3. Results

3.1 Alpha diversity in three landscapes

According to Chao 1 (Table 2), urban areas (percentage of how many species According to Chao 1, urban areas (percentage of how many species were recorded in parentheses) are the least diverse, as expected, because only 7.5 species are expected (93.3%) followed by suburban areas (87.2%) with 19.24, and then by forests with 28.97 (82.2%). Supporting Chao 1, the Alpha diversity index was highest in forests with 5.72, followed by suburban and urban areas (Table 2), in that order. Considering the sampling effort, urban areas are not only the least diverse but also the least abundant based on number of bats captured, followed by suburban areas and forests (Table 2). Even though we found three different assemblages (Figure 2) we found no significant correlation between taxonomical α-diversity and the type of landscape (R2 = 0.04; DF = 1,24; P = 0.24). However, we found species such as Artibeus jamaicensis, A. lituratus, Glossophaga soricina and Sturnira parvidens that were recorded in all three landscapes. But there were certain species that were recorded only in certain landscapes, for example, Glossophaga leachii in urban areas, Lonchorhina aurita in suburban areas, and Tonatia bakeri and Vampyressa thyone on forests (Table 3; Figure 3).

Figure 2.

Non-metric multi-dimensional scaling (NMDS) of three landscapes which represents three different bat assemblages.

1Artibeus inopinatus2323
2Artibeus jamaicensis924856196
3Artibeus lituratus711062143
4Carollia castanea2020
5Carollia perspicillata8523108
6Carollia sowelli2929
7Centurio senex112
8Chiroderma gorgasi22
9Chiroderma salvini33
10Chiroderma villosum99
11Choeroniscus godmani33
12Chrotopterus auritus22
13Dermanura phaeotis819
14Dermanura tolteca22
15Dermanura watsoni55
16Desmodus rotundus5611
17Diphylla ecaudata22
18Glossophaga commissarisi9211
19Glossophaga leachii11
20Glossophaga soricina3181839
21Hylonycteris underwoodi11
22Lonchorhina aurita55
23Lophostoma brasiliense22
24Micronycteris hirsuta22
25Micronycteris microtis415
26Phylloderma stenops11
27Phyllostomus discolor4711
28Phyllostomus hastatus11
29Platyrrhinus helleri66
30Sturnira parvidens17311
31Tonatia bakeri11
32Uroderma convexum1818
33Vampyressa thyone44

Table 3.

Description of the occurrence of the landscapes in which the 33 phyllostomid bats were recorded.

Figure 3.

Occurrence of phyllostomid bats based on the elevation of the studied areas.

3.2 Activity patterns vs. morphological traits

Considering time (Figure 4), we found no significant correlations in any type of landscape: forests and suburban areas (R2 = 0.00; DF = 1,154; P = 0.23), forests and urban areas (R2 = −0.01; DF = 1,139; P = 0.62), and urban and suburban areas (R2 = −0.00; DF = 1,139; P = 0.99). In the case of body height means, only the suburban areas and forests have no significant differences (F (2,203) = 2.3, p = 0.21; Figure 5A), and were divided into two groups urban areas (a) and forests and subruban areas (b). See Table 4 to see the other p values of this and other analyses. The ear length means were only significant different in suburban and forests landscapes (F (2,165) = 4.57, p = 0.05; Figure 5B), however, all the landscapes were assigned to the same group (a). When comparing forearm length means with posthoc Tukey tests, landscapes were classified into two groups urban (a) and suburban and forests (a) and only the comparison between suburban areas and forests was not significant (F (2,431) = 21.41, p = 0.99; Figure 5C). Finally, the moon percentage mean in which bats were captured was significant different among all the landscapes (Figure 5D), categorized into three different groups a (forest), b (urban areas), and c (suburban areas).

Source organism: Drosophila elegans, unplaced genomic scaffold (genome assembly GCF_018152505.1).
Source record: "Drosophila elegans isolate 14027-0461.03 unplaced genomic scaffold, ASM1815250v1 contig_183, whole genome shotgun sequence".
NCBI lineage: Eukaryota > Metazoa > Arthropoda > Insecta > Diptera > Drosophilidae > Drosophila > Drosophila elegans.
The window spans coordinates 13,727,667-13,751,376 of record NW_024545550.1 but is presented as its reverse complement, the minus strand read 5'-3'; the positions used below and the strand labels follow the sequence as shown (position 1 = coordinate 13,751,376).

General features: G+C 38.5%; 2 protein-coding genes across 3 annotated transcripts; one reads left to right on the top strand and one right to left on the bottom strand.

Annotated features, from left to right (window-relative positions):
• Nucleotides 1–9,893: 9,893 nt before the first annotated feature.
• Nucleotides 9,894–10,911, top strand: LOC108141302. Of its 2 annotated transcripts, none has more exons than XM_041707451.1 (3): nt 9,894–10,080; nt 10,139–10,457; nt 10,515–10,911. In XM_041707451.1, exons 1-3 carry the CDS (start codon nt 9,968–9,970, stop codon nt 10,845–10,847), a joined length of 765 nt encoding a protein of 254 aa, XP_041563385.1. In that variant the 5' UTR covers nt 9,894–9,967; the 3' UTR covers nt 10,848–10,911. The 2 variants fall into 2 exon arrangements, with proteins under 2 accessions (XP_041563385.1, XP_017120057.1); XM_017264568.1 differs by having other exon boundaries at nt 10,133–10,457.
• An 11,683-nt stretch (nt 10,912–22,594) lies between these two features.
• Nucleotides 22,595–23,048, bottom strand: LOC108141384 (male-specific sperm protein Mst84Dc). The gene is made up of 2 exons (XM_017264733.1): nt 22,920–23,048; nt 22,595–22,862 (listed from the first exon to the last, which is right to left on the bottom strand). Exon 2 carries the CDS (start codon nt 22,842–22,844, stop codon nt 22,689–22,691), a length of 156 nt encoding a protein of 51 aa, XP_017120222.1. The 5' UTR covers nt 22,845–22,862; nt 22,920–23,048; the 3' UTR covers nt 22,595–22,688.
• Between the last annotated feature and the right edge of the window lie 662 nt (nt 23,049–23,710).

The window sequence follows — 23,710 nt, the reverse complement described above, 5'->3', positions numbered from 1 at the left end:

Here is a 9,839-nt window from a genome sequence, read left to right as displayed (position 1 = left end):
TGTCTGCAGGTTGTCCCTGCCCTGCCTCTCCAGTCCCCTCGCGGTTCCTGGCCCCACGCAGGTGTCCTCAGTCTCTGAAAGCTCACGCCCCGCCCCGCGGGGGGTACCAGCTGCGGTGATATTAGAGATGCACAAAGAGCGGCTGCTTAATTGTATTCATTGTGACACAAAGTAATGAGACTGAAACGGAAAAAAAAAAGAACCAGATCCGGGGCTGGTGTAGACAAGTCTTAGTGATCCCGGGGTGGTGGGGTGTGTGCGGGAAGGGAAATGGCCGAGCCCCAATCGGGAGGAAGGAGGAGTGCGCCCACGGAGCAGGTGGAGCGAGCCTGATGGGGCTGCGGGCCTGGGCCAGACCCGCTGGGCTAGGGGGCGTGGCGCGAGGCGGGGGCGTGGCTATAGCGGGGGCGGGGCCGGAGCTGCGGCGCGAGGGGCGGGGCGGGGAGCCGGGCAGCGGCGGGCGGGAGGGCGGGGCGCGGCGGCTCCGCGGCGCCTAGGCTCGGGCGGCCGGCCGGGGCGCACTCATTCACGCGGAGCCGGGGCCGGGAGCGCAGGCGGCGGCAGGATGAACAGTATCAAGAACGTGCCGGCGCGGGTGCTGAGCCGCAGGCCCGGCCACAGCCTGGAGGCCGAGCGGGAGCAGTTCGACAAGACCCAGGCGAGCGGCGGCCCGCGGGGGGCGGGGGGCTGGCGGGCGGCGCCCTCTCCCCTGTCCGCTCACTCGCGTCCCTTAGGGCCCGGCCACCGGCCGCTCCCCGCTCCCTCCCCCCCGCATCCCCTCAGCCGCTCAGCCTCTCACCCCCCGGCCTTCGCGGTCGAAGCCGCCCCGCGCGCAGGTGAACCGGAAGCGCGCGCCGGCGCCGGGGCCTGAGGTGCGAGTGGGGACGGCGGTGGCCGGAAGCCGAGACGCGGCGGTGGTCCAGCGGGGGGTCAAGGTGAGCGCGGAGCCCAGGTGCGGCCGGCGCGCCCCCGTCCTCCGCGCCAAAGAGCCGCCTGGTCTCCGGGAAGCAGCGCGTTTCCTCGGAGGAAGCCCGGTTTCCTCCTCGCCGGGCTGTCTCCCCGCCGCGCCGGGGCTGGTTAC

Figure 4.

Time activity patterns of the 33 phyllostomid species recorded.

Figure 5.

ANOVA analyses of the body height (A), ear length (B), forearm length (C), and moon percentage (D) time in which phyllostomids were captured.

Forests - FA0.99<0.01
Suburban - FA0.99<0.01
Urban - FA<0.01<0.01
Forests – E0.050.17
Suburban - E0.050.61
Urban - E0.170.61
Forests - BH0.21<0.01
Suburban - BH0.21<0.01
Urban - BH<0.01<0.01
Forests - moon<0.01<0.01
Suburban – moon<0.01<0.01
Urban - moon<0.01<0.01

Table 4.

Statistical results from the comparison of the posthoc Tukey analyses. Abbreviations are as follow: FA = forearm length; E = ear length; BH = body height; moon = moon percentage.


4. Discussion

As expected in Honduras, there is a consistent decrease of phyllostomid bat diversity and abundance from forests to cities. As anticipated, we found that the diversity is less in urban areas (cities) and suburban areas in comparison to forests. However, these remnants of forest are important for bat conservation in urban areas. For example, the high abundance of Artibeus and Glossophaga in CU-UNAH are, hopefully, helping in the regeneration of trees by seed dispersal and pollination [44] in this small remnant of forest in the capital city of Honduras. On the other hand, suburban areas may also have important species. For instance, Sabanagrande may be the most important area for the conservation of Artibeus inopinatus [25, 45], which is considered to be Data Deficient (DD) by the IUCN (International Union for the Conservation of Nature) [46]. That suburb also houses species such as Micronycteris microtis which is more typical of forest remnants [47]. In contrast to urban and suburban areas, forests clearly have the highest diversity and abundance of phyllostomid bats. Unfortunately, except in protected areas, these forests are being constantly fragmented and with time, they tend to become agricultural or urban landscapes. Species that cannot acclimatize or adapt to these anthropogenically modified landscapes will disappear. Those that occupy very limited geographic distributions likely will become extinct. Olivier et al. [48] point out that two major drivers of habit degradation are urbanization and agricultural intensification which decrease community stability, including bats.